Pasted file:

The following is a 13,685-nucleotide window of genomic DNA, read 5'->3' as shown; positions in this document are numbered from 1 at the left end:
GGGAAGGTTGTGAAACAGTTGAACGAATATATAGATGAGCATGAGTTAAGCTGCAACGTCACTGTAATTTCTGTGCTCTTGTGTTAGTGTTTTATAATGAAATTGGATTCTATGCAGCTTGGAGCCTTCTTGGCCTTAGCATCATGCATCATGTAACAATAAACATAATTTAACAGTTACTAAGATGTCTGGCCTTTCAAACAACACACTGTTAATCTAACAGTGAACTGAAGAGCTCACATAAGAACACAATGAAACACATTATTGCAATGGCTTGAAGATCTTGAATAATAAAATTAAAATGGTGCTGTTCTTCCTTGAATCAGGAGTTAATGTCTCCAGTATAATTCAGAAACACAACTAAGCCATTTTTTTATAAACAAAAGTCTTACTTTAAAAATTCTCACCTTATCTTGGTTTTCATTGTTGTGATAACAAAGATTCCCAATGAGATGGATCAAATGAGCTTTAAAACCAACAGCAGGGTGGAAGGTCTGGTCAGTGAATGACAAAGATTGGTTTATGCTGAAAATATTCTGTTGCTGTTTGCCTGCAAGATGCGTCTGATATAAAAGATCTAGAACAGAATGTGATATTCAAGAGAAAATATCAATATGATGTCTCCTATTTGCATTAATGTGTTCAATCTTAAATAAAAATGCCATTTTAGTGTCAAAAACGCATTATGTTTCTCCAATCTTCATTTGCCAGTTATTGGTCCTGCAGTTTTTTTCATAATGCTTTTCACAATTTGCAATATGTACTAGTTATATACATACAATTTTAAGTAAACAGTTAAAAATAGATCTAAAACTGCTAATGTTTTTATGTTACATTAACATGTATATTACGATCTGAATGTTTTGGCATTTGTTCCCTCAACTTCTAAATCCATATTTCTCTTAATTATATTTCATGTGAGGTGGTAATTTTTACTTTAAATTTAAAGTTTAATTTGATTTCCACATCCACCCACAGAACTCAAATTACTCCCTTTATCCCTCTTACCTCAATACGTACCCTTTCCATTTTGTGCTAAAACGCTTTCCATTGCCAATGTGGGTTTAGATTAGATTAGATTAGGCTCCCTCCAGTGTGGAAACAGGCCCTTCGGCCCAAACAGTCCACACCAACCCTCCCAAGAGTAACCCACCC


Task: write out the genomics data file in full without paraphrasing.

The following is a 13,685-nucleotide window of genomic DNA, read 5'->3' as shown; positions in this document are numbered from 1 at the left end:
GGGAAGGTTGTGAAACAGTTGAACGAATATATAGATGAGCATGAGTTAAGCTGCAACGTCACTGTAATTTCTGTGCTCTTGTGTTAGTGTTTTATAATGAAATTGGATTCTATGCAGCTTGGAGCCTTCTTGGCCTTAGCATCATGCATCATGTAACAATAAACATAATTTAACAGTTACTAAGATGTCTGGCCTTTCAAACAACACACTGTTAATCTAACAGTGAACTGAAGAGCTCACATAAGAACACAATGAAACACATTATTGCAATGGCTTGAAGATCTTGAATAATAAAATTAAAATGGTGCTGTTCTTCCTTGAATCAGGAGTTAATGTCTCCAGTATAATTCAGAAACACAACTAAGCCATTTTTTTATAAACAAAAGTCTTACTTTAAAAATTCTCACCTTATCTTGGTTTTCATTGTTGTGATAACAAAGATTCCCAATGAGATGGATCAAATGAGCTTTAAAACCAACAGCAGGGTGGAAGGTCTGGTCAGTGAATGACAAAGATTGGTTTATGCTGAAAATATTCTGTTGCTGTTTGCCTGCAAGATGCGTCTGATATAAAAGATCTAGAACAGAATGTGATATTCAAGAGAAAATATCAATATGATGTCTCCTATTTGCATTAATGTGTTCAATCTTAAATAAAAATGCCATTTTAGTGTCAAAAACGCATTATGTTTCTCCAATCTTCATTTGCCAGTTATTGGTCCTGCAGTTTTTTTCATAATGCTTTTCACAATTTGCAATATGTACTAGTTATATACATACAATTTTAAGTAAACAGTTAAAAATAGATCTAAAACTGCTAATGTTTTTATGTTACATTAACATGTATATTACGATCTGAATGTTTTGGCATTTGTTCCCTCAACTTCTAAATCCATATTTCTCTTAATTATATTTCATGTGAGGTGGTAATTTTTACTTTAAATTTAAAGTTTAATTTGATTTCCACATCCACCCACAGAACTCAAATTACTCCCTTTATCCCTCTTACCTCAATACGTACCCTTTCCATTTTGTGCTAAAACGCTTTCCATTGCCAATGTGGGTTTAGATTAGATTAGATTAGGCTCCCTCCAGTGTGGAAACAGGCCCTTCGGCCCAAACAGTCCACACCAACCCTCCCAAGAGTAACCCACCC